U.K. Hospitals Testing Passive Ceiling-Mounted RFID for Real-Time Location

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Location-tracking solutions company Harland Simon has expanded its RFID technology by partnering with PervasID, a Cambridge, England-based RFID technology firm. Several hospitals have piloted PervasID's new Space Ranger 9200 overhead reader as part of their Harland Simon RFID Discovery system, to automatically track the movements of assets and equipment.


NHS Forth Valley, in Scotland, and Addenbrooke's Cambridge University Hospital have both completed pilots of the technology as part of their existing RFID Discovery solutions (see Scottish Hospital Expanding Hybrid Active and Passive RFID System and RFID Boosts Medical Equipment Usage at U.K. Hospital).


NHS Trust hospitals are in various stages of implementing technology to bring visibility to their assets as part of the national Scan4Safety initiative, a U.K, Department of Health program intended to boost health-care transparency and safety. Approximately 25 hospitals are working with Harland Simon on RFID-based solutions, according to Andrew James, Harland Simon's director of commercial operations

Early in 2017, Harland Simon entered into conversations with PervasID regarding its reader technology. "We had a close look at their technology and setup some tough trials," James says. That began in-house at the Harland Simon facility, where RFID tags were placed at challenging locations and orientations, and the Space Ranger reader was tasked with finding them.


The space included metal shelves, and Harland Simon applied approximately 100 tags to a variety of challenging items, such as tightly packed metal or liquid containing objects. They placed the tags at a variety of locations as well, such as on the bottom, between two items, or facing directly away from the reader. The reader had captured more than 50 percent of the tags within less than five seconds, James says, and had collected 95 percent of the tag ID numbers within a minute. Those early tests, he adds, proved the reader could be what he called a game changer for some health-care facilities that are Harland Simons' customers.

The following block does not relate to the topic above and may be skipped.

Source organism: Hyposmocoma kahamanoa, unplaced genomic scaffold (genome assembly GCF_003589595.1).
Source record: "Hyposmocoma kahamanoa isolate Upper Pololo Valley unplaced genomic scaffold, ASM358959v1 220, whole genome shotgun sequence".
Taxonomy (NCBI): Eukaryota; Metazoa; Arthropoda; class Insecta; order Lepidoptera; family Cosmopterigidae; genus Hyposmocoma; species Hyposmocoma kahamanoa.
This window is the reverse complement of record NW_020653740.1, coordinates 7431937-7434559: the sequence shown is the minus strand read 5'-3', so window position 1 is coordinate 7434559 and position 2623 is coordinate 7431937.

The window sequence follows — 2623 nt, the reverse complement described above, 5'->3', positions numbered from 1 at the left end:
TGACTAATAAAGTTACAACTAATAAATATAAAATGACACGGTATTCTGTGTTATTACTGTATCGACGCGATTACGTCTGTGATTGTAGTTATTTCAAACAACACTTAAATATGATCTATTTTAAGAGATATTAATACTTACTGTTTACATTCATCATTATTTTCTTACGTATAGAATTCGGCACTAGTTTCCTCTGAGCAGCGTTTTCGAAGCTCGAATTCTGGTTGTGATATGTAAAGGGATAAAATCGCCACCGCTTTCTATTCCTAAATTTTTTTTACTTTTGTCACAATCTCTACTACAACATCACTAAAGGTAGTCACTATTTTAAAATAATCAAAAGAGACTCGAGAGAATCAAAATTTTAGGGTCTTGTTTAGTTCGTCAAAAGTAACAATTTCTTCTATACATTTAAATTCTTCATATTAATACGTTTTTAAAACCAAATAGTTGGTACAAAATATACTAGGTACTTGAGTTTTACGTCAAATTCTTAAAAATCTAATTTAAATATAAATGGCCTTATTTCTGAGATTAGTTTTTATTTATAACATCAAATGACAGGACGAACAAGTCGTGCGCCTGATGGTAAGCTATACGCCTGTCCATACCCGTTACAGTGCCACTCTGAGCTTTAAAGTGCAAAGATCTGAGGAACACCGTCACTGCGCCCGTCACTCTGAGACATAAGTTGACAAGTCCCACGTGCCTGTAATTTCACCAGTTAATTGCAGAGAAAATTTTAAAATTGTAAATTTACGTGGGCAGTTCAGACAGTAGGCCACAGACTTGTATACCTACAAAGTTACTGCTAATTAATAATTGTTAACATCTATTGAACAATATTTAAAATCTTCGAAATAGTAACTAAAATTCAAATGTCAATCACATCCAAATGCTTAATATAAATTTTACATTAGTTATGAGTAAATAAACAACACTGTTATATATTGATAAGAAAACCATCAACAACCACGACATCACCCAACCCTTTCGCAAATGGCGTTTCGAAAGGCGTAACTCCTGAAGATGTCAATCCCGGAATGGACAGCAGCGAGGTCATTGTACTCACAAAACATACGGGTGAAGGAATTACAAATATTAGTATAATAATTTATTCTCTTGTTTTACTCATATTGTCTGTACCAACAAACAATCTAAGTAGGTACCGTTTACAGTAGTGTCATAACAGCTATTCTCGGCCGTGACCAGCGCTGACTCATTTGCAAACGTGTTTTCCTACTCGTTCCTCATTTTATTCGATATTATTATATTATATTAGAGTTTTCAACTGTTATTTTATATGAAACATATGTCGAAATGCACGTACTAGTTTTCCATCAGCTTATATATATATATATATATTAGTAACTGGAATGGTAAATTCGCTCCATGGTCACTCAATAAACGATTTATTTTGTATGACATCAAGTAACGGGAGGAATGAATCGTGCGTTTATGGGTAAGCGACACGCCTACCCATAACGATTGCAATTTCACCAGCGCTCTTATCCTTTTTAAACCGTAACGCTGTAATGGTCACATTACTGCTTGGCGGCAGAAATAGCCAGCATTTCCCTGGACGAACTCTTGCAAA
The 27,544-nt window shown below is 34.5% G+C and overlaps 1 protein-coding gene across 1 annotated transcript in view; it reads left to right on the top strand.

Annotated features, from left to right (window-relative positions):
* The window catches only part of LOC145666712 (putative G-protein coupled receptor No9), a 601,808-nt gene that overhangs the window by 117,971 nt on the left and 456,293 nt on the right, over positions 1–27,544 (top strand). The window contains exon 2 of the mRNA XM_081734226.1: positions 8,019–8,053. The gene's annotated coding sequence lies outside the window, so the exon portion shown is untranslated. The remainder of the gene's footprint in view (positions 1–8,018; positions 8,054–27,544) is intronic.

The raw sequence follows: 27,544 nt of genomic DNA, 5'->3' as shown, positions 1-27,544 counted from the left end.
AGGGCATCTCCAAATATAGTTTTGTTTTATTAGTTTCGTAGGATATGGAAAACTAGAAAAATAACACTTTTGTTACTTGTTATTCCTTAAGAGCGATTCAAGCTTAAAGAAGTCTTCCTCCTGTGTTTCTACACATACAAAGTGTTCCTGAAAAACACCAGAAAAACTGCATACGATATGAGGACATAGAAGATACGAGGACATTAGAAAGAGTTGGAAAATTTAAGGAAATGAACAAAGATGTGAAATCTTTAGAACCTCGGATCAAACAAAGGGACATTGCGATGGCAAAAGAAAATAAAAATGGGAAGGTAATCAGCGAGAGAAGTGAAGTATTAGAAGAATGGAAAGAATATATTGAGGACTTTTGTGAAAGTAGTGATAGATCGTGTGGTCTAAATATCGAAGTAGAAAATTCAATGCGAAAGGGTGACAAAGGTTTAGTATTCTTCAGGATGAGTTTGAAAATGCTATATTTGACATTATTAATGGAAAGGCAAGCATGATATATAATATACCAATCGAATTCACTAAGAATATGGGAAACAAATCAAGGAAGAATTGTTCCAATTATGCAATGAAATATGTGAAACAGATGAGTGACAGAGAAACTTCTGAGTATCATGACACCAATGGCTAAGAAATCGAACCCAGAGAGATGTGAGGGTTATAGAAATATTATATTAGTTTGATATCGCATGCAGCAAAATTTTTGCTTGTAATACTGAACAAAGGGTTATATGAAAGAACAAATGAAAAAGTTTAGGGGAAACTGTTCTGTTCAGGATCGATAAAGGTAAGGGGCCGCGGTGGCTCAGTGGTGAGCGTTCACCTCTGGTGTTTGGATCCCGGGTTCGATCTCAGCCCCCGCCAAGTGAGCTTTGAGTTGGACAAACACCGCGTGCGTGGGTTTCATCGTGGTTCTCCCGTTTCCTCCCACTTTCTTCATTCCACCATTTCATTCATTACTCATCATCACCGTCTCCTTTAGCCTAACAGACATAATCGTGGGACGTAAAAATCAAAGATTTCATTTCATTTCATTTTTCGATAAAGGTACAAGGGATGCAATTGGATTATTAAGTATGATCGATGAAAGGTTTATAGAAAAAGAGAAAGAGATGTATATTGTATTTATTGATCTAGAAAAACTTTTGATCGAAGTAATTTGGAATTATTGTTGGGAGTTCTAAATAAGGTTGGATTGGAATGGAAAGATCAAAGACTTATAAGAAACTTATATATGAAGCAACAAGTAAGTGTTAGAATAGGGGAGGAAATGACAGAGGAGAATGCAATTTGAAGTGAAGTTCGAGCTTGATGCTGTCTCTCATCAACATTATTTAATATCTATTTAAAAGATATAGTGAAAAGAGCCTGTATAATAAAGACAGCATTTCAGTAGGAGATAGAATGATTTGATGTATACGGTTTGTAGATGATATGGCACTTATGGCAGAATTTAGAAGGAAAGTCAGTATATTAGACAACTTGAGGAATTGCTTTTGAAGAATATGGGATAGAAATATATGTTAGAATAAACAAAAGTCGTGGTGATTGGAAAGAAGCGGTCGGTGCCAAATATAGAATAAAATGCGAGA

Health-care facilities can serve as a challenging environment for passive RFID. The presence of liquid or metal poses unique challenges, while the speed at which some items may pass a reader create another problem for standard RFID technology.


Most hospitals using Harland Simon's RFID Discovery system are employing active real-time location system (RTLS) RFID tags to identify the location of high-value ultrahigh-frequency (UHF) RFID tags to track the location of high-value, mobile assets, such as infusion pumps, monitors, beds and scanners. Since the active tags are relatively expensive and large (compared to many passive tags), they can be unsuitable for smaller or lower-value items. For that reason, hospitals in some cases install UHF reader gates at specific areas, in order to identify when items with lower-cost UHF RFID tags pass through a portal. They also use passive RFID readers mounted on wheeled trolleys (carts) that can be rolled through specific areas to conduct inventory counts or use handheld readers to audit small areas or locate specific equipment.


However, James notes, with the PervasID reader, that data could be collected in areas around that reader in real time, with high accuracy. "Our objective is to offer a combination of technology," he says, with both active and passive tags and readers.


The Space Ranger reader, featuring eight antenna ports, was installed in the ceiling tiles of NHF Forth Valley and Addenbrooke within each facility's clinical engineering department. At each site, four antennas were installed in the four corners of the read area, with the other four antennas being installed in the center. "It was very easy to install," James states. "You just pop the antenna above the ceiling tile."


The reader captured tags within about an 11-meter by 7- meter (36-foot by 23-foot) area about 2.5 meters (8.3 feet) high. Items with passive UHF RFID tags attached to them were then moved through the room in which the readers were mounted, and Harland Simon and the hospitals measured the results. They were able to track items such as infusion pumps, syringes and any other devices that must cycle through the clinical engineering department for servicing and maintenance.


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